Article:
Now that MUG is sharing responsibility for DSA’s political direction as part of the governing bloc on the NPC, they should consider that there are alternatives to committing an historic, irreversible political error. Instead of imposing abstract “red lines,” we can organize the working class around our demands. We can organize to elect more socialists into office. We can organize those elected officials to coordinate more closely with us to advance our democratically decided aims. We can organize for power.
Sanders or Sawant: Which Way for DSA’s Party Surrogate? (Spring/Summer 2023) Responses
Neither Sanders nor Sawant, but Democratic Socialism
In his article Sanders or Sawant: Which Way for DSA’s Party Surrogate?, comrade Sam Lewis argues that DSA should follow the approach pursued by Bernie Sanders in its electoral strategy, in contrast to Kshama Sawant, the outgoing Seattle city councilor representing Socialist Alternative. However, to do so, Lewis creates paper-thin copies of both Sanders and Sawant, using the latter as a strawman for what he calls “an oppositional strategy,” erasing the many parallels between both elected officials, and DSA’s potential to go beyond either of them.
In idolizing Sanders to call out Sawant, Lewis’s strategy will lead DSA down the Pied Piper’s path to victory. He ignores the fact that Sanders is not even a member, that Our Revolution, the organization he set up to organize his base, has collapsed, and that he has failed to make his own state a bastion for democratic socialism, outside of support for him as charismatic leader. We should come to terms that Sanders is not the north star of DSA. We have our own path to build. One that requires us to be an independent socialist force capable of uniting the working class into a democratic, membership-driven organization opposing the capitalist order.
Across DSA, many of us will point to the 2016 Sanders campaign as the beginning of a new period for socialist politics. The era between 2016 and 2020 was a period of growth, mass actions, and emergence. This period ended with the fall of the 2020 Sanders campaign, the COVID-19 pandemic, and the election of Joe Biden to the presidency. Masses of people no longer occupy the streets or join radical organizations. For the first time since 2016, there is no viable left-wing challenger in the Democratic presidential primary. In fact, Sanders immediately endorsed the Biden campaign, without reservation, on its first day after his announcement. As we look forward, we will have to re-evaluate Sanders and drop the rosy-eyed picture of him we have upheld.
Luck Meets Opportunity
Before 2016, the name “Bernie Sanders” was little known outside of the quirky state of Vermont. Sanders, a long-time independent, quietly rose through the political ladder, with a national debut in 1990 after winning election to the House of Representatives. Sanders then spent 26 years representing the same state, with his influence locked accordingly. The name “Hillary Clinton” meant much more nationwide. Clinton was the First Lady presiding under the 1990s “economic boom.” Clinton ran a 2008 presidential campaign that landed her a position as Secretary of State. By 2016, Democrats cleared the field for her to succeed Barack Obama. Yet her Achilles heel was her own unpopularity.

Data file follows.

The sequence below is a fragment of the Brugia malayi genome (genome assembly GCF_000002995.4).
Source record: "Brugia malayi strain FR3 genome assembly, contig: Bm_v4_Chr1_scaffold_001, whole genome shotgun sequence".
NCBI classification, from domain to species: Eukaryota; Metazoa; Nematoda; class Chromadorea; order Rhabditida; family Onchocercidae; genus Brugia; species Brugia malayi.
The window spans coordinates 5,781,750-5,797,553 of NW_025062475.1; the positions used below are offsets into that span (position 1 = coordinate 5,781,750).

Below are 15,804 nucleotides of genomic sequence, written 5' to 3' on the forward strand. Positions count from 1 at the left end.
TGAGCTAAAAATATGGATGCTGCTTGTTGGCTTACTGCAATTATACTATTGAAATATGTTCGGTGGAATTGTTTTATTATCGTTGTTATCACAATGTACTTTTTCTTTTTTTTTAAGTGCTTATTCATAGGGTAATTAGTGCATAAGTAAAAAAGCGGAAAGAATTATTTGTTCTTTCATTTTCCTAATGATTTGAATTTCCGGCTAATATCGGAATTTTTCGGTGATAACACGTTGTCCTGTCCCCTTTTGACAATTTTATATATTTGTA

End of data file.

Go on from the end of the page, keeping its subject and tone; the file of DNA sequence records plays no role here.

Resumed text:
So what happens when a forced front-runner once again meets a charismatic underdog? A competitive election.
In short, Clinton did what she was comfortable with—a standard campaign running on “experience” and accomplishments. Sanders was a man of ideas, with very little to put his name on.
We like to imagine that Sanders simply waved a wand, and, by his presence alone, as Lewis states, “dramatically changed the terrain for socialism in the US, and contributed to the class consciousness and political development of tens of millions of people who were awakened to the possibility of a political revolution.” But Lewis’ piece forgets how deeply unpopular the Democratic Party had become since Obama’s election in 2008. According to Gallup, in October 2008, the Democratic Party had a net favorability of 11 points, 53% approval, a 13 point approval gap over the Republican Party. By the eve of the 2016 general election, the Democratic Party’s net favorability had dropped to negative 4 points. The idea of an outsider, an independent, and a democratic socialist, wasn’t a turnoff for the millions disaffected and angry by the Democratic Party’s failings over the last 8 years. Sanders recognized the opportunity and simply expanded on the same formula that had done well for him in Vermont. Sanders had long built a reputation based on having bold positions, which decades later made him appear consistent, honest, and dependable when such positions normalized in Democratic politics. He would speak to anyone that would listen, including the millions the party had taken for granted or outright ignored. He used the primary platform to popularize ideas like Medicare for All and a $15/hour minimum wage. Of course the 2016 campaign helped awaken a faction of his followers to a new period of socialist politics, but this didn’t happen overnight. We cannot assume that being a Sanders-supporter meant being a leftist or even a progressive. Over half of the states that chose Sanders in the 2016 primary went for Trump in the general election. Yet none of these states are the leading bases for DSA or democratic socialism today. So why do we equate being a Sanders supporter to being a potential socialist today?
Sanders: A Sawant?
The crux of “Sanders or Sawant” rests on the notion that Sanders has a working strategy while Sawant does not. Sanders provides a replicable formula while Sawant does not. The reality is more complicated, and we cannot reach it by idealizing either of them.
Lewis presents Sawant as an “exception that proves the rule.” Sawant is an independent elected via a non-partisan City Council race, sure. Sawant lives in a progressive city, fine. The attempts to add allies in other areas haven’t worked, all fair. But these are all the same hallmarks of Sanders’ career.